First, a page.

If the 250 isn't your choice then I would actually recommend getting the Ninja 500. I started on the Suzuki GS500 and it is definitely a good bike, I think if I had to do it all over I would go Ninja instead. I think it has a few more horspower, and I believe it would be easier to start in the cold weather compared to the GS500 which needed lots of choke to start even at 50 degrees (talk about cold hearted!). Maybe Kickprivate can chime in on this since he just got his brand spankin new kawasaki ninja 500.

Ben
~Best Beginner Motorcycles Admin

The Ninja 250 is an Inline 4??? Hahahhhhaa. Dude! You're hilarious!

You are VERY right! I just double checked and it is a "Four-stroke, liquid-cooled, DOHC, parallel twin".

Haha, I never claimed to know everything ;)

Ben
~Best Beginner Motorcycles Admin

My girlfriend and I together are around 310 and the GS500 has plenty of power with both of us. It will do over 100 with no problem. I have no experience with the other bikes you mentioned.

what are you doing going 100 with your girlfriend on the back? you must not love her THAT much.

well to be honest bro he never reallly clamed to love her and with a bike like that girls arent exactly a problem to get yahhh mean ?

From those four choices you give, I would only go with the EX500. Those other bikes are grossly underpowered for someone who is 280 lbs. and you would outgrow all four of those bikes within a very short time...and if you're talking about freeway riding, don't even consider a 250cc. I am 230 lbs. geared-up and I believe a bike should be able to accelerate away from trouble, no matter what your skill level is. I would suggest a Suzuki SV650 (naked-style).

Before I bought the SV650s, I was very skeptical that a 650cc could satisfy my need for speed, but a friend let me ride his; it is very easy to ride, well balanced, handles very well and the V-twin pulls hard at all speeds past 110+. I have taken the bike up to 130 mph, and I think it'll go a little faster . The only thing this bike doesn’t provide is the eye-popping, adrenaline rush of a sport liter bike; otherwise, this bike is great for beginners, but more experienced riders race them (with some modifications). I have been riding for almost 30 years and have also owned a '84 Kawasaki 900 Ninja, ’85 Yamaha FJ1100 and a ’95 Kawasaki GPZ1100; none of these bikes was faster (or easier) through the twisties than the SV650. It doesn’t require a lot of shifting because of it's linear power band; it pulls hard at lower RPM’s.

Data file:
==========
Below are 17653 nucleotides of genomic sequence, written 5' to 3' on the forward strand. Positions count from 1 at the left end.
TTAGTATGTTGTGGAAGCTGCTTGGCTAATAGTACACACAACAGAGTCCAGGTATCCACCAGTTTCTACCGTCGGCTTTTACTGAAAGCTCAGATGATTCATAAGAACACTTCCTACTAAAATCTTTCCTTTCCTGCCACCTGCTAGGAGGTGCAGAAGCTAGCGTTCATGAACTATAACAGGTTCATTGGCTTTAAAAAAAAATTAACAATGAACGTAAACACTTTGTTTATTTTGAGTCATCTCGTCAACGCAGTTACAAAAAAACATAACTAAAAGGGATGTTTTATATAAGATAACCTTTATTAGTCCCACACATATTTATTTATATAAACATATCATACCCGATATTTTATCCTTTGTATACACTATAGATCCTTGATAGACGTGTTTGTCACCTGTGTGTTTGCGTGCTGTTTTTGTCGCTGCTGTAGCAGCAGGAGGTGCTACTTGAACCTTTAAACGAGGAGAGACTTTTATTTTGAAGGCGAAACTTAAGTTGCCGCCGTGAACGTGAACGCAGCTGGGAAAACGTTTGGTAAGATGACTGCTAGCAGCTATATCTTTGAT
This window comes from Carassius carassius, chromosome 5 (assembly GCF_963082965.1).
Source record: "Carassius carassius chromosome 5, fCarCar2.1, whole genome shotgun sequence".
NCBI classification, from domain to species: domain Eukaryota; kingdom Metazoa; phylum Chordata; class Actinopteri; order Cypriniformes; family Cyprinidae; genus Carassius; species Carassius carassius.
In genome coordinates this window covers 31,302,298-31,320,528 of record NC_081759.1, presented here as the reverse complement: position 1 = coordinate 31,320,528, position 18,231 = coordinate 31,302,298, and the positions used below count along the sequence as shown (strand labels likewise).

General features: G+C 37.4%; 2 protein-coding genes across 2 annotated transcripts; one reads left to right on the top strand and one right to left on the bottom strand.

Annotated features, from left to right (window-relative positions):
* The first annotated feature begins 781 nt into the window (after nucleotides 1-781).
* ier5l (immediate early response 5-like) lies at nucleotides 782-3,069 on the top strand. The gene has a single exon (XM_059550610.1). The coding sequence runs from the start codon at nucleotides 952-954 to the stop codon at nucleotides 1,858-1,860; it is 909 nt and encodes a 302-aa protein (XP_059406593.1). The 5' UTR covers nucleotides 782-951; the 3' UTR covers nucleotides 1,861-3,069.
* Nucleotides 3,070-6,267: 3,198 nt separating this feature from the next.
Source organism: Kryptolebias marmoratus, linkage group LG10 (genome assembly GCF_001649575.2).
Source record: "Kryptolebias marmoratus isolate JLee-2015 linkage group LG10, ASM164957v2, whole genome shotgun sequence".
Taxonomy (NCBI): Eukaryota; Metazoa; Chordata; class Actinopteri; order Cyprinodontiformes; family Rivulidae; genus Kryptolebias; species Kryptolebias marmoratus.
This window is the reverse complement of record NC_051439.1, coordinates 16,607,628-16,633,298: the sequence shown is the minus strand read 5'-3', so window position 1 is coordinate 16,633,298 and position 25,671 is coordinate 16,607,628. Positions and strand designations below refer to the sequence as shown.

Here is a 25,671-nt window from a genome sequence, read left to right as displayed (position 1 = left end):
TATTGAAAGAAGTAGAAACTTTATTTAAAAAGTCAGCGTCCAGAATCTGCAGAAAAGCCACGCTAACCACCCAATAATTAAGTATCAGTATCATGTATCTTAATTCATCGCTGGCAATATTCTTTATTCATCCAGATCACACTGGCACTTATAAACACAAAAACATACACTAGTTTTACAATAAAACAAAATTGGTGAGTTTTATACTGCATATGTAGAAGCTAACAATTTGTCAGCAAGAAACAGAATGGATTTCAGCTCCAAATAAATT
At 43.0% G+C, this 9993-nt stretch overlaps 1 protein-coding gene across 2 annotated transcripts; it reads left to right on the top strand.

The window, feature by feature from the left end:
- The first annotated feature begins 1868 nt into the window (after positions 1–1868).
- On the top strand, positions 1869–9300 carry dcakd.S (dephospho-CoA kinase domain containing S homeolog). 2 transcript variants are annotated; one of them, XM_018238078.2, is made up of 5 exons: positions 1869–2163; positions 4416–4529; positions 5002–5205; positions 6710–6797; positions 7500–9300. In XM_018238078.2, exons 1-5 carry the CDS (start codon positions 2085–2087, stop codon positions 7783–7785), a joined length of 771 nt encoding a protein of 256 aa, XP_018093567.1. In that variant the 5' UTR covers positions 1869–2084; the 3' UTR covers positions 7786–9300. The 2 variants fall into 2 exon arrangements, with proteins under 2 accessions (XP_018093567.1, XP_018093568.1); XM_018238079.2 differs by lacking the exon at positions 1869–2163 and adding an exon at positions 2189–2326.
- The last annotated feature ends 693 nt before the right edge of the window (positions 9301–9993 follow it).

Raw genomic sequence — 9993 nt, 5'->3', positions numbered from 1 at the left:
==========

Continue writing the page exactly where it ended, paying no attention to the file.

Typically, for $3,000 you can get a pretty good one with 15k or fewer miles, for $3,500 a very good one with 10k or fewer miles. $4,000 will get you an excellent one with 5k or less miles and modifications. I got very lucky and bought my 2001 SV650s for $2,700. This bike had 4k miles, included lower fairings, rear cowl, fender eliminator, rear wheel hugger, smoke tint double bubble windshield, flush mount turn signals, M-4 exhaust, Galfer steel-braided front brake lines, frame sliders, rear spools and brand new Dunlop Qualifiers. Screamin' deal!

’99-’02 SV650’s are all the same (carburetion) and ’03-’07's are the same (fuel injection). Google the SV650 and get some more information. You won't be disappointed with this choice; while you may choose another style of bike (cruiser, sport-tourer, etc.) or you may want that eye-popping, adrenaline rush of a liter-class sport bike in the future, you will never truly outgrow the SV650's power and capabilities.

Suspension on the Ninja 250R really is insufficient for guys our size. I never actually tried the 250R myself, but I watched a guy sit on it that was about 260ish and it literally sank almost 6 inches. The suspension is progressive--gets firmer the deeper into you get. Every expansion joint would be punishing. +1 on avoiding the Hyosung name for awhile. I'm 250# plus and either one of the 500's carry me fine--though I'm only 5'10". Go to a dealership and sit on them.

I would love to have an SV650! I'm not sure if it's what an absolute newbie needs though--meaning I don't need one yet either. I've already proved the 500 class bikes have enough power to get you in trouble. =]